Google doing RCS on its own is a good thing for the most part. The way the company is doing it should fend off any further antitrust lawsuits because you can opt-in once it becomes available and if your carrier provides RCS services, it is the company that handles the messaging. All a user will know is that they agreed to let Google handle their messages (RCS texts have to go through a central server sometimes) and when they are chatting with someone else who has a phone that's RCS capable everything looks and feels like WhatsApp.

Your chats get better and you didn't have to do anything. Sounds like a win to me.

This is different from other rich messaging platforms we've seen or used. You're not required to use a specific phone or specific brand, and you aren't limited to only chatting with people using the same phone carrier as you. You send messages the same way you always have, but some will support more features. When chatting with someone who is using a phone that doesn't support RCS or has opted out, everything is the same as it always was. No harm, no foul.

There are a few things that you'll want to understand along the privacy front, though.

  • Encryption — RCS messages are not end-to-end encrypted. Messages are encrypted during transit from you to a service provider (whether it be Google or a carrier) and from the provider to the destination, but the provider does have access. Google says messages will be deleted once they are received, but attachments may be held until all recipients have downloaded them. End-to-end encryption is something that can be added to RCS, but until that happens, you need to know that the service provider will have access to your messages.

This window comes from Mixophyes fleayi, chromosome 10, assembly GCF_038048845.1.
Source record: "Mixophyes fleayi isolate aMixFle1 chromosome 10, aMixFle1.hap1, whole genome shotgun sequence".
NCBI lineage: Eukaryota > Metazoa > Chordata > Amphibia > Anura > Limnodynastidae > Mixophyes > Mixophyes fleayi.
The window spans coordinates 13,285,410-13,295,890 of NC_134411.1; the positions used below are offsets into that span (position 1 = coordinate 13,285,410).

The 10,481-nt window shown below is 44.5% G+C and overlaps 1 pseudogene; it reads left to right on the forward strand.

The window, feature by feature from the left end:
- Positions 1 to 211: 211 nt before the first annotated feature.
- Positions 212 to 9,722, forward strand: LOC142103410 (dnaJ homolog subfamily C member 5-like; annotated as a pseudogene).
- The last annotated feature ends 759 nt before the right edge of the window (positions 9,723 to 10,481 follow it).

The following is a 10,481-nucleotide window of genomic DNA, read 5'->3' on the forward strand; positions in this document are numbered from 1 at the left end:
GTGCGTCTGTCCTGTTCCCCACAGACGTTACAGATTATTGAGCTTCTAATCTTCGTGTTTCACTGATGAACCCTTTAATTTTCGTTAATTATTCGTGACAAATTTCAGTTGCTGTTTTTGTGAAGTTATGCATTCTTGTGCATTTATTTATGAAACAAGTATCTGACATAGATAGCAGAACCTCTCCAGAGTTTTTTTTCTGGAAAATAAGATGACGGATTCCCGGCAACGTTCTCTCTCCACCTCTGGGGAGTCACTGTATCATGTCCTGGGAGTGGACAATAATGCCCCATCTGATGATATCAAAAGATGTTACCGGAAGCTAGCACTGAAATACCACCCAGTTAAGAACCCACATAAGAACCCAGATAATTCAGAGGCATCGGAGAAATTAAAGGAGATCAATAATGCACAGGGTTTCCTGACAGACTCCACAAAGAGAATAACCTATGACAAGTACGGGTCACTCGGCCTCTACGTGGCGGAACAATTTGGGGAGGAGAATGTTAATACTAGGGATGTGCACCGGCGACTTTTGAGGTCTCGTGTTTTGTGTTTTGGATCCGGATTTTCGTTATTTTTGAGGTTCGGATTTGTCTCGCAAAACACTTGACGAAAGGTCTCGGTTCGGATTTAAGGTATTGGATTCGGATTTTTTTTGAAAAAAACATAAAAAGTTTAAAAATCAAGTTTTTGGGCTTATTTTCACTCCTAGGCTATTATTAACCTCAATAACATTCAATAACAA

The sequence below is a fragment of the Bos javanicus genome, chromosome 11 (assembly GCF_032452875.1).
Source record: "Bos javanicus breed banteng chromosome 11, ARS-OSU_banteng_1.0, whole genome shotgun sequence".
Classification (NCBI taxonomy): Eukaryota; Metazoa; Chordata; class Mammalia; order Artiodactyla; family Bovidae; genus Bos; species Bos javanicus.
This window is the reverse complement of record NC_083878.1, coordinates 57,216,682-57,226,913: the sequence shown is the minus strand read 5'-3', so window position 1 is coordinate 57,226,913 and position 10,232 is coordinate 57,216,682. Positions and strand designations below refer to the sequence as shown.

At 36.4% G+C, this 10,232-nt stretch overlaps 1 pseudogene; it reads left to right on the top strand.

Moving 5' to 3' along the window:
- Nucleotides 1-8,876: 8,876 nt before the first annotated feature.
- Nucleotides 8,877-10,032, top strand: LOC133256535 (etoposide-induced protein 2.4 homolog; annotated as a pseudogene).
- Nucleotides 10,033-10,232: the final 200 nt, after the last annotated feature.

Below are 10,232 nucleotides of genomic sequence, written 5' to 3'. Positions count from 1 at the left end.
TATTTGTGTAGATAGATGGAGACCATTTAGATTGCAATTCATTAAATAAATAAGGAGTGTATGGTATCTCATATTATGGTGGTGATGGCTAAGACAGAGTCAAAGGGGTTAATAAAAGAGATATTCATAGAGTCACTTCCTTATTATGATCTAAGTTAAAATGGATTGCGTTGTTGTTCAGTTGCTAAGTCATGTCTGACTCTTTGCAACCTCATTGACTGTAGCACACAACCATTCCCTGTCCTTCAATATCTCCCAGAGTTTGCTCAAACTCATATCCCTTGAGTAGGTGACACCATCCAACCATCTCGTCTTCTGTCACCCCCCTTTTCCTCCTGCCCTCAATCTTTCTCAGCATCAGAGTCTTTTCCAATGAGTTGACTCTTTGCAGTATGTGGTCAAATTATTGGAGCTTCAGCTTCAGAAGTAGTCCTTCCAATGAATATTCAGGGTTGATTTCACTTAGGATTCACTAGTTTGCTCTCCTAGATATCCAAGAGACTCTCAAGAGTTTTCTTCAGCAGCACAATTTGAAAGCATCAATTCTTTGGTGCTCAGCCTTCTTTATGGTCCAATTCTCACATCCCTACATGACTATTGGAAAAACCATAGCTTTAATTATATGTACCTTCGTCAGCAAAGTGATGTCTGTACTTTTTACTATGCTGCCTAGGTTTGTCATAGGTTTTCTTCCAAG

• No multiple devices — At least not the way a service like iMessage allows. RCS still depends on your phone number like regular texting, so you won't be able to get messages on a computer or tablet unless your phone is the actual device doing the sending and receiving, like Android Messages for the web.
  • No centralized user database — Services like Facebook Messenger or iMessage have a database of who is using the service and how. Android Messages with RCS enabled sends a query to the recipient's default messaging app asking if it's RCS capable. If it is, it says yes to the query and both parties will be able to use the extras that RCS brings. If it doesn't answer, you fall back to the regular SMS experience.
  • It's not available everywhere — Google is trialing things in the UK and France and there is no word on when to expect an expanded rollout.

Taking some control over messaging is something Google has been trying to do for a few years now. We've seen the rise and fall of Hangouts, services like Allo that were too little and too late, and Chat busting onto the scene like the Kool-Aid Man. Google has been making a big deal over RCS for well over a year, and it's great to see the company take the initiative and just do it.

This doesn't solve everything — the lack of end-to-end encryption can be a deal-breaker for many (including myself) — but it should make texting a better experience for most people without installing any specific app or buying a certain phone. And that's great news.